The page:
The end of the 2016 fiscal year is rapidly approaching with the current fiscal year ending on the last day of September. After five legislative sessions, our budget challenges remain a high priority and our fiscal future is shaky.
The Alabama Legislature just completed the third Special Session in the last 12 months, along with two Regular Sessions, totaling five Legislative Sessions in the last 20 months. Based on statutory requirements, the Legislature has been obligated 300 calendar days during this period to conduct legislative business. On top of legislative duties while in session, Legislators have also been busy with budget and Medicaid hearings, as well as other obligations regarding their responsibilities as a Legislator. It is clear the Legislature has devoted a tremendous amount of time dealing with the General Fund Budget and the ever-increasing demands of Medicaid.
Over the past year, the Legislature has struggled to identify an additional $85 million to fully fund Medicaid at $785 million. When I took office in 2011, the Medicaid appropriation was $345 million. During the past five years, funding for Medicaid has continued to increase and is expected to reach $865 million for Fiscal Year 2018, which begins a year from now. Before I leave office as Lieutenant Governor, the General Fund appropriation for Medicaid will be approaching $1 billion.
For more than a decade, funding for Medicaid has grown at a double digit pace while the General Fund overall has increased by a single digit each year. Using our current budget models, in five years Medicaid and Corrections will consume nearly 100% of the General Fund.
Recent Special Sessions called by the Governor have included requests for additional revenues as a result of increased taxes or revenue generated through a statewide lottery—most of the Governor’s proposals did not pass. However, one measure that did pass was an increased cigarette tax. As a result, the cigarette tax revenue is expected to have a substantial increase of $190 million this year.
Alabama has one of the most unique budget models in the country.
The vast majority of Alabama’s revenues are committed (or earmarked), representing one of the highest levels in the country. For almost a decade, Alabama has operated state government on one-time and non-reoccurring money either from the federal government, the State’s Trust Fund or the State’s Rainy Day Fund. The most recent Special Session was no different with current obligations and road projects funded through one-time BP Settlement monies as a result of the 2010 Deep Water Horizon disaster. Many believe the reality of our situation will result in a fiscal “train wreck” in the near future. Current budgets, earmarked revenues and growing demands for Medicaid, Corrections, Mental Health and Human Resources are on an unavoidable path that will provide extremely limited funds for the remainder of state government.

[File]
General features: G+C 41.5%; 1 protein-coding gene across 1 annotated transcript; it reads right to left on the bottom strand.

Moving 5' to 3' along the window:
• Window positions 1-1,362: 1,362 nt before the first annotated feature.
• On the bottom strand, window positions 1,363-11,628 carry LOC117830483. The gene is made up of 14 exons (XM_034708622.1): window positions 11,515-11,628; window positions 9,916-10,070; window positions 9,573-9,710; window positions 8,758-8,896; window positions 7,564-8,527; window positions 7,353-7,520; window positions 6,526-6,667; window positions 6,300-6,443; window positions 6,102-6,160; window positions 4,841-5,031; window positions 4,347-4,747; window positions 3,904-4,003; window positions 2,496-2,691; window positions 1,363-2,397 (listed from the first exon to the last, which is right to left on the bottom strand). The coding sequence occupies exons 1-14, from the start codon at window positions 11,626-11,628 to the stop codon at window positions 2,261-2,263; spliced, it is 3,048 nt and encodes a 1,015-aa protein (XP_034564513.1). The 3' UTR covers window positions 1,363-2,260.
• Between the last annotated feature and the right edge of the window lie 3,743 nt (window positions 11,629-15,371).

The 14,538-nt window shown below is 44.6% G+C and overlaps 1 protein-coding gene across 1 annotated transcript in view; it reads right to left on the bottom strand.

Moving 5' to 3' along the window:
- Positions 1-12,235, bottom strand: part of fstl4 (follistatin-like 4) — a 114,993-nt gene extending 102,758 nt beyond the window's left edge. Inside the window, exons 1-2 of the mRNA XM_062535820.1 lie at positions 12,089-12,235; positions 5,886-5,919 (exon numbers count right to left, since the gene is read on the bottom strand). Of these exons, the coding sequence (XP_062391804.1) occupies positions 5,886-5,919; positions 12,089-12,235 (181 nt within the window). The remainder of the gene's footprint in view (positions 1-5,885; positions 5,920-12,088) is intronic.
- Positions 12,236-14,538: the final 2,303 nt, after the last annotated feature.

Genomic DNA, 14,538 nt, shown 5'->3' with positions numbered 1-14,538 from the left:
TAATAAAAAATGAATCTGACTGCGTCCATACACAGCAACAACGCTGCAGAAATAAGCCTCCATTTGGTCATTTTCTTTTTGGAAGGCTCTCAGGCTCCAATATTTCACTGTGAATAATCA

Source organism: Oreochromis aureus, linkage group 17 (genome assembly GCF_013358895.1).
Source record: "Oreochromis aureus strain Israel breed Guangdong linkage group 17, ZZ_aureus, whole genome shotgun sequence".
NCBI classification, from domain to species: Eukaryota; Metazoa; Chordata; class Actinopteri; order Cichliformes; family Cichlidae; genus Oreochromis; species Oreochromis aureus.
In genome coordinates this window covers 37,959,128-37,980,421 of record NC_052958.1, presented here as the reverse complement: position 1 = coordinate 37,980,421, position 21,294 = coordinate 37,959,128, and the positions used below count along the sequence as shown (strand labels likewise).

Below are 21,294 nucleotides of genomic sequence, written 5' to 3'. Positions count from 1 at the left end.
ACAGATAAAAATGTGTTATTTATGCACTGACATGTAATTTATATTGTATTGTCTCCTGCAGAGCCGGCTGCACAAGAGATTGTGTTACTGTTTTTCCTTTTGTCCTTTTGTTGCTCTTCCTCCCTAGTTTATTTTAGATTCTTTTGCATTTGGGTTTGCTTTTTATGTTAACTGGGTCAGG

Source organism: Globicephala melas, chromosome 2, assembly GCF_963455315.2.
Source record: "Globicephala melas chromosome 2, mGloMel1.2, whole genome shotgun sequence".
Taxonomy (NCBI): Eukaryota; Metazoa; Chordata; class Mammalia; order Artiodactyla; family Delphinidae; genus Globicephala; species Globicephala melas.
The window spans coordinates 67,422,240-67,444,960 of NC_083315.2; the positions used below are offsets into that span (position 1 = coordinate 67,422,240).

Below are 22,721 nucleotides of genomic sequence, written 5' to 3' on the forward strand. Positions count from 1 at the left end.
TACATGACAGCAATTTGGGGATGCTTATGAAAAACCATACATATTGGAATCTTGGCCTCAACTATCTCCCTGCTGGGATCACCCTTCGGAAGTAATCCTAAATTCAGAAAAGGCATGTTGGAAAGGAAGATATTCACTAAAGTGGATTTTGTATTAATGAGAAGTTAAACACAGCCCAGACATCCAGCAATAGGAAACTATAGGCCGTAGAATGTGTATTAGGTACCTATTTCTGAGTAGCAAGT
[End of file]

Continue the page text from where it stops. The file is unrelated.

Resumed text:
On an optimistic note, Alabama continues to enjoy marginal economic growth with unemployment down to 5.4%, the lowest in nearly a decade. As more Alabama citizens enter the workforce, they and the businesses that employ them will contribute to our economy resulting in increased revenues to support our budgets.
There may be light at the end of the tunnel with the recent creation of the Joint Legislative Task Force on Budget Reform (HJR62) led by Speaker Mac McCutcheon and President Pro Tem Del Marsh. The task force will begin evaluating and recommending budget reform proposals to be considered by the Legislature. I applaud Pro Tem Marsh and Speaker McCutcheon for providing the leadership to begin the process to consider budget reform. It is my understanding that the focus will be to determine how best to fund state government with existing revenues. Possible solutions include freeing up earmarked revenues and revaluating existing tax credits and deductions that will provide flexibility within our budgets and allow Legislators to prioritize and fund essential services of state government. Senator Clyde Chambliss and
Representative Danny Garrett will lead the task force as co-chairs, along with Senator Greg Albritton, Senator Linda Coleman, Senator Bill Hightower, Senator Bobby Singleton, Senator Phil Williams, Rep. Anthony Daniels, Rep. Allen Farley, Rep. John Knight, Rep. Chris Pringle, Rep. Kyle South and Rep. Rich Wingo.
The task force is expected to meet monthly prior to the upcoming Regular Session. The first meeting is set for Wednesday, September 28.
As we near the end of this fiscal year, the Alabama Department of Revenue is projecting we will collect a record amount of revenue exceeding $10 billion. Even with a record amount of revenue, our antiquated budget models continue to create major obstacles to fulfilling our needs.
The challenges we face with our budgeting process will not go away unless we begin to look further than the year ahead and start to implement solutions that fundamentally change the way we prioritize our needs and budget our revenues. After marginal success in recent special sessions and our continued appetite to operate on one-time money, the stage is set for true budget reform. It will take bold leadership and courage by Legislators to make decisions that will have a long-term impact on the future of our State.
Now that the stage is set, I am encouraged by the opportunity before us and am hopeful we may accomplish this task with the attention and hard work of the task force members.
Kay Ivey is the lieutenant governor of Alabama. Elected in 2010, she was the first Republican woman to hold the office in Alabama’s history.